US-based healthcare firm Abbott has reported positive results from its Impact clinical trial of FreeStyle Libre system to treat hypoglycemia in people with type 1 diabetes.
The trial showed that the FreeStyle Libre system met its primary endpoint of a reduction in time spent in hypoglycemia in these patients.
FreeStyle Libre system is a small, round sensor worn on the back of the upper arm for up to two weeks.
A small filament is inserted under the skin to measure glucose every minute and is held in place with a small adhesive pad.
A reader is scanned over the sensor to provide a quick and a painless glucose reading.
IMPACT is a randomised, controlled clinical trial held over a duration of six months and involved 252 patients over the age of 18.
The study was designed to assesss the effectiveness of the FreeStyle Libre system in improving glycemic control for the self-management of type 1 diabetes, compared to self-monitoring of blood glucose (SMBG).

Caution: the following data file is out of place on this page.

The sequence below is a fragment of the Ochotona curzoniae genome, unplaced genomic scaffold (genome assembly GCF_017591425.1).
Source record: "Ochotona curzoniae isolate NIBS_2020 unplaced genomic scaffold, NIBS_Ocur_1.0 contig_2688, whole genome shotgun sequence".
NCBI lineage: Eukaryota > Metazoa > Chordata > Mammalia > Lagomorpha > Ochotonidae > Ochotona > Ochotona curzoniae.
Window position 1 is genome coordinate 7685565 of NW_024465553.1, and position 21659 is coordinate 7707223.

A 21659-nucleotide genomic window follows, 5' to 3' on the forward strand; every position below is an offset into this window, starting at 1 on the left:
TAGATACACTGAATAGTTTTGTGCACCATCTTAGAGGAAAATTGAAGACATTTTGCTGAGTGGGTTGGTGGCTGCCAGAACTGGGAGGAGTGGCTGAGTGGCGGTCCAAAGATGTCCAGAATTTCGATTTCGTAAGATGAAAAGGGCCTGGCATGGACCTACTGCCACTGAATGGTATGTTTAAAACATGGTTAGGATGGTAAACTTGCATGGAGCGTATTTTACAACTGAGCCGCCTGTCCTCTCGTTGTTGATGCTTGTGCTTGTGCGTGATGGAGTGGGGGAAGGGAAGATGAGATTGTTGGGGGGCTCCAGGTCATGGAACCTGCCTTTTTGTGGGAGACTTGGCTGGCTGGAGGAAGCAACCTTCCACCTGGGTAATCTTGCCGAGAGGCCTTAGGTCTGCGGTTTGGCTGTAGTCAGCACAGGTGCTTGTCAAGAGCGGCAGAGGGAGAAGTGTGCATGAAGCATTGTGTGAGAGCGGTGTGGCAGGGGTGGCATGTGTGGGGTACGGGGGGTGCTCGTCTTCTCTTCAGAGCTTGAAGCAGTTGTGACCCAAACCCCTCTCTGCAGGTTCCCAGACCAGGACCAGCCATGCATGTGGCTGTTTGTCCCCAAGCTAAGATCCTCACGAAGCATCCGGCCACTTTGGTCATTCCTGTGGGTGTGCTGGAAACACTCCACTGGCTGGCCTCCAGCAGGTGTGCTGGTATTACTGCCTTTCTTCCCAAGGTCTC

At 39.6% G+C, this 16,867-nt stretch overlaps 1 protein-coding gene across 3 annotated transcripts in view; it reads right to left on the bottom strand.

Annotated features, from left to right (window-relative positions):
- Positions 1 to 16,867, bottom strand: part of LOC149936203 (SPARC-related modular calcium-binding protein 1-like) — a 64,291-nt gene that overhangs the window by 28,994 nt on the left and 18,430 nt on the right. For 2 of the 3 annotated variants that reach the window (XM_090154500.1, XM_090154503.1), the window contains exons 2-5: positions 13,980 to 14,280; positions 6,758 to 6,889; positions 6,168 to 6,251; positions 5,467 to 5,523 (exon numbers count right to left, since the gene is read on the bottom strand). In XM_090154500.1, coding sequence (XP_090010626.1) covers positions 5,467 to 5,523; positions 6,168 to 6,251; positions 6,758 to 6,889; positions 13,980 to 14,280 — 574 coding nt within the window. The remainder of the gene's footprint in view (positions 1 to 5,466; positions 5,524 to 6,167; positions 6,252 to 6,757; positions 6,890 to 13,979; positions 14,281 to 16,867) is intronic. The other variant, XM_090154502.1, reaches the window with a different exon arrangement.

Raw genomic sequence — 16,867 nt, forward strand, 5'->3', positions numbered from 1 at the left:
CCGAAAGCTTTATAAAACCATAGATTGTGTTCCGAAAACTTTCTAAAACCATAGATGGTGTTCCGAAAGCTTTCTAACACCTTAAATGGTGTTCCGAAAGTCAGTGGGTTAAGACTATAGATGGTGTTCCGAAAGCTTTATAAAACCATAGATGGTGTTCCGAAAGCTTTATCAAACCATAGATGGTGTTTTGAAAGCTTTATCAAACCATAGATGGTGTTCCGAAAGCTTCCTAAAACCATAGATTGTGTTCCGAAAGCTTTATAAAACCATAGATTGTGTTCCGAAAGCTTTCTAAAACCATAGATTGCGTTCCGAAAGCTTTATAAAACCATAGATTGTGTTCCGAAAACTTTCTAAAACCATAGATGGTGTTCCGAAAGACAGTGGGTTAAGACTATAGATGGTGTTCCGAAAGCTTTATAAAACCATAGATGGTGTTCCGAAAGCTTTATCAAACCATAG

It focused on measuring the difference in number of hours per day in hypoglycemia between the group administered with the FreeStyle Libre system and the group using traditional finger sticks.
IMPACT study chief investigator Karolinska Institutet FRCPE Jan Bolinder said: "Hypoglycemia is the main barrier to attaining optimum glucose control in persons with insulin-treated diabetes.
"Moreover, hypoglycemic events can not only lead to adverse clinical outcomes including cardiovascular events and death, but they can also incur significant emergency healthcare costs.
"This clinical trial has proven that patients will test more often when they have an easier and more convenient way to do so utilizing a device like FreeStyle Libre, leading them to ultimately being healthier, which is our goal for our patients."
Data from the study exhibited the ability of the FreeStyle Libre system to reduce all measures of hypoglycemia without increasing HbA1c when compared with SMBG.
HbA1c is an average measurement of glucose levels in the blood over the past 90 days, typically understood to be the ‘gold standard’ of measuring overall glucose control.